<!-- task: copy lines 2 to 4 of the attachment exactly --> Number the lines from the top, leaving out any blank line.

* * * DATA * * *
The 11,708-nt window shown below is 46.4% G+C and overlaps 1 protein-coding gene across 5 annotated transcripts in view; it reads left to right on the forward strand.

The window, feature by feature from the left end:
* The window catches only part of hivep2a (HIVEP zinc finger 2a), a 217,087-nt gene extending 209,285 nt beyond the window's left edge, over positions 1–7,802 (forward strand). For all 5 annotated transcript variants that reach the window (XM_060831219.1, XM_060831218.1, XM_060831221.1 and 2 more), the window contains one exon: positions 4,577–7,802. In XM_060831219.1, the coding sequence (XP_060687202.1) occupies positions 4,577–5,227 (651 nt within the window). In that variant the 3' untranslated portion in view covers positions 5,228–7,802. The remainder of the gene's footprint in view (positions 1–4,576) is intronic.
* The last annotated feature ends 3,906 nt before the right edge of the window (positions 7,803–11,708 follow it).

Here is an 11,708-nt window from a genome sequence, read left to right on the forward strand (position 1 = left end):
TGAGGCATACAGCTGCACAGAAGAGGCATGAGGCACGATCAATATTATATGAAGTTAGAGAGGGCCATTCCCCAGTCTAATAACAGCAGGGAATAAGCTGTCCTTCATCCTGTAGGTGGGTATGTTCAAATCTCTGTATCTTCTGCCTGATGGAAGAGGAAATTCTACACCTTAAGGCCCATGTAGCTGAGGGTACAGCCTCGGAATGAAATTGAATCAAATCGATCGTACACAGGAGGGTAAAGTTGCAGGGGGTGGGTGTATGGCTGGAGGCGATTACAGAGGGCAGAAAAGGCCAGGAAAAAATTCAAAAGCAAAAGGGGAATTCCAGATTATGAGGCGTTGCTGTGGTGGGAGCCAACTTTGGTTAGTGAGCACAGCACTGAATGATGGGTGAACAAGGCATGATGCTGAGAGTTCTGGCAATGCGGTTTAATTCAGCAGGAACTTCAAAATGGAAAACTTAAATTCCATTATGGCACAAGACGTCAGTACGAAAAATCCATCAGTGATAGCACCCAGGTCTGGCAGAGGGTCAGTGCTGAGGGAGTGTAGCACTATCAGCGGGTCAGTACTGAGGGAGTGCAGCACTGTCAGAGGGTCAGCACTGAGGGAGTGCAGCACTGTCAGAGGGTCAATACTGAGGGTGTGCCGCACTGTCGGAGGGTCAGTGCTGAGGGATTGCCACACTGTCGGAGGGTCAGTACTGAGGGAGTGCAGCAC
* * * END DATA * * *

The window, feature by feature from the left end:
* The window catches only part of hivep2a (HIVEP zinc finger 2a), a 217,087-nt gene extending 209,285 nt beyond the window's left edge, over positions 1–7,802 (forward strand). For all 5 annotated transcript variants that reach the window (XM_060831219.1, XM_060831218.1, XM_060831221.1 and 2 more), the window contains one exon: positions 4,577–7,802. In XM_060831219.1, the coding sequence (XP_060687202.1) occupies positions 4,577–5,227 (651 nt within the window). In that variant the 3' untranslated portion in view covers positions 5,228–7,802. The remainder of the gene's footprint in view (positions 1–4,576) is intronic.
* The last annotated feature ends 3,906 nt before the right edge of the window (positions 7,803–11,708 follow it).